The McDonald’s West Lakes Part Plane was originally used by the U.S. Air Force from 1942-1944. It was built at Long Beach, California and delivered to the U. S. Army and mainly operated as a “Biscuit Bomber” around North Queensland and New Guinea.
It was assigned nose number 52 and nicknamed “Irene”, after the crew chief’s wife.
The aircraft had a long history of flying resupply missions based at Port Moresby. On November 3, 1942 it dropped supplies over Kokoda. On February 6, 1943 it flew supplies to Wau.
During 1944 it became a civilian aircraft and leased to Guinea Airways starting on January 29, 1945. From 1945 to 1982 it flew under many operators as a passenger service, aerial photography & mapping plane and as a cargo plane. It had flown a total of 57,648 Hours and used over 100 Pratt-And-Whitney Engines during its 40 years of flying. The DC3 was destined to be scrapped, but the owner of a South Australian McDonald’s Restaurant had a better idea.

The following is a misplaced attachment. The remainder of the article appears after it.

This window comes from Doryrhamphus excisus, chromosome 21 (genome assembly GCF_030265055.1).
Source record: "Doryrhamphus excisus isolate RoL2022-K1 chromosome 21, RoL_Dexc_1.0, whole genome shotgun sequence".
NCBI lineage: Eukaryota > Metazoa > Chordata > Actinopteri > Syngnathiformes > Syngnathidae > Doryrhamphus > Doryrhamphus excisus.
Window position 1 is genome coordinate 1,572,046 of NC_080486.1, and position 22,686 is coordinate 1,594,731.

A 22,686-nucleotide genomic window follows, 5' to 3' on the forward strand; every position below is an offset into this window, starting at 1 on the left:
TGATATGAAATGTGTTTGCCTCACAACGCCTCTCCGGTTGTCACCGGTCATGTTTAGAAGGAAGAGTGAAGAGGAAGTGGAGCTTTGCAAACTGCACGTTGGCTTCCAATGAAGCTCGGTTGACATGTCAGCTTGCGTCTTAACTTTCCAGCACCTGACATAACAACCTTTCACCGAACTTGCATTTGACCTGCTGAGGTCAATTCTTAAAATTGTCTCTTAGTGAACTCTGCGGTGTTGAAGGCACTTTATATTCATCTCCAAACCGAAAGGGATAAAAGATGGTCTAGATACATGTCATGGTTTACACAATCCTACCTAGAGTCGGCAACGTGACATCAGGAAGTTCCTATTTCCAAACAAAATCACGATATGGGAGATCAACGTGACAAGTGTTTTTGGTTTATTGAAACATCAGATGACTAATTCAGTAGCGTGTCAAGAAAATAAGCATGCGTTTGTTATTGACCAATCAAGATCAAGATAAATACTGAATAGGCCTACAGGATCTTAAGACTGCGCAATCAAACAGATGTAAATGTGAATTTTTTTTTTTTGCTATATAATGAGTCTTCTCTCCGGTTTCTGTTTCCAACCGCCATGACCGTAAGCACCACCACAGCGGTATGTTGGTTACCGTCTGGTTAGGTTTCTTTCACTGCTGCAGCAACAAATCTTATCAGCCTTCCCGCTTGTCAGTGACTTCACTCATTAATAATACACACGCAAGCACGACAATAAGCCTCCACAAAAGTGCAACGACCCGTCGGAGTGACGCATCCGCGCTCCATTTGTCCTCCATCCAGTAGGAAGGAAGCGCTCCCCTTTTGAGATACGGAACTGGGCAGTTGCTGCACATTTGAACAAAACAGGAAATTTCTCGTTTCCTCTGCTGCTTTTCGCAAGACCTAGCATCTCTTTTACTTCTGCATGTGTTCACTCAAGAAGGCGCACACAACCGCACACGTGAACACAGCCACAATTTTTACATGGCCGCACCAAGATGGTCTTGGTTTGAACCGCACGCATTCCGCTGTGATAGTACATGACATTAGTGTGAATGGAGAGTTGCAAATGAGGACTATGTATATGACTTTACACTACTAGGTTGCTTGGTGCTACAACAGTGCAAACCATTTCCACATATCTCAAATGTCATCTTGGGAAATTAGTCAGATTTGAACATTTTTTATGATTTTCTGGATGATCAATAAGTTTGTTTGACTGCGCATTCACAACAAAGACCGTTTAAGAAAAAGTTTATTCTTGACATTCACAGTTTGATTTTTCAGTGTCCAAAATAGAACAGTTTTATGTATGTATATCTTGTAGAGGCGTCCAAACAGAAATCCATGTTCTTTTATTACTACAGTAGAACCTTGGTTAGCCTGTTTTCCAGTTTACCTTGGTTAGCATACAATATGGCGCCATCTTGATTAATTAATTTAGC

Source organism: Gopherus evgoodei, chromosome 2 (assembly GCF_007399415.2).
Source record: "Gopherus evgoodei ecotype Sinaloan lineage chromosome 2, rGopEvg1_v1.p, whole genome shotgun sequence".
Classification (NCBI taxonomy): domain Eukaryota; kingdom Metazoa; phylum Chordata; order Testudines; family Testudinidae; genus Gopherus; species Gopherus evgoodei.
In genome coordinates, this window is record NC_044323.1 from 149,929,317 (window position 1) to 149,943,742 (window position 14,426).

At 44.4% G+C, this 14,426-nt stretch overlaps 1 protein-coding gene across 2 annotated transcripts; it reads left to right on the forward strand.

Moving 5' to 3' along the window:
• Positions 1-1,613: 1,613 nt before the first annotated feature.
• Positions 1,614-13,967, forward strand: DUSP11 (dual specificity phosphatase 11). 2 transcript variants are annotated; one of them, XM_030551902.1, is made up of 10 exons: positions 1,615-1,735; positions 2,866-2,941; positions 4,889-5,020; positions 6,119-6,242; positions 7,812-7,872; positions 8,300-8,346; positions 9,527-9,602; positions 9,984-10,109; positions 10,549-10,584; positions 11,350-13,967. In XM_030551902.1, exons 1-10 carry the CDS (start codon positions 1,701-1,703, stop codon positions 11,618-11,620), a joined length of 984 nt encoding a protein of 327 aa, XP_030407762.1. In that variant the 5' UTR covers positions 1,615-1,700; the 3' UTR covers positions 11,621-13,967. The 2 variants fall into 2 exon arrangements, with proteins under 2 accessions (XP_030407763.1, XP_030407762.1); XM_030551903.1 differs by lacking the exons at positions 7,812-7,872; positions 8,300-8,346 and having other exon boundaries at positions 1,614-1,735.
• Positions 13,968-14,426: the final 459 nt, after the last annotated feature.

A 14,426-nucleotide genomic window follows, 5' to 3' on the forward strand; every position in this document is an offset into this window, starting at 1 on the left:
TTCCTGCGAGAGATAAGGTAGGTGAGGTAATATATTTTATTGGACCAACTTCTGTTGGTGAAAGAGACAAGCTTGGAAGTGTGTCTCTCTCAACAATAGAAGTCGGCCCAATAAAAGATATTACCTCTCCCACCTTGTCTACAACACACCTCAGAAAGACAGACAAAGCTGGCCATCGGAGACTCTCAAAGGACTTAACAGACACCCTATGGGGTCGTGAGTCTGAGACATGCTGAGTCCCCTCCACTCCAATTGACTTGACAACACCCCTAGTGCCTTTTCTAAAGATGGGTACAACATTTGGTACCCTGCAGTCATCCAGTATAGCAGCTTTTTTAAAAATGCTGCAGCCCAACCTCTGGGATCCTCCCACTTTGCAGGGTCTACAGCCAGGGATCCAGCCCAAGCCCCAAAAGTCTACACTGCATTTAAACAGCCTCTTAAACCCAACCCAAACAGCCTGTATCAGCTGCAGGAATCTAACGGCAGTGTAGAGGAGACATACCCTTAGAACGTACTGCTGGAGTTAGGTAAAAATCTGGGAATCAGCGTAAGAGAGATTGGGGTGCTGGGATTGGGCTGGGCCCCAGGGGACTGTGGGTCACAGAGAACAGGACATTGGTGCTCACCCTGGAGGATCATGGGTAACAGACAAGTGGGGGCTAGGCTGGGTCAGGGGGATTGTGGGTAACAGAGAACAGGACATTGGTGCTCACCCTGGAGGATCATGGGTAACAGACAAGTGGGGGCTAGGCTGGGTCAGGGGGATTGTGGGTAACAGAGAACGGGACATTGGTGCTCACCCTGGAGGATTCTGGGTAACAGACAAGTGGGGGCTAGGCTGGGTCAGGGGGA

McDonald’s West Lakes purchased the plane on 22nd February 1983 from Setair and repainted it in its previous T.A.A. colours. The restoration took 8 months and 800 man-hours to complete. It was transported by road to Adelaide and installed as part of McDonalds Restaurant at Turner Drive, West Lakes SA on December 3, 1983.
Many people will remember sitting inside ‘Irene’ at children’s parties at the McDonald’s West Lakes Restaurant, where the plane sat for most of the 1980s and ’90s.
“We wanted to have something unusual,” said the restaurant owner. “When we got it, our sales increased 60 per cent.”
Now, 15 years after the former World War II supply plane stopped being used as a children’s party venue, it’s close to being restored to its former glory. We were able to get a sneaky glimpse of her a few weekends back.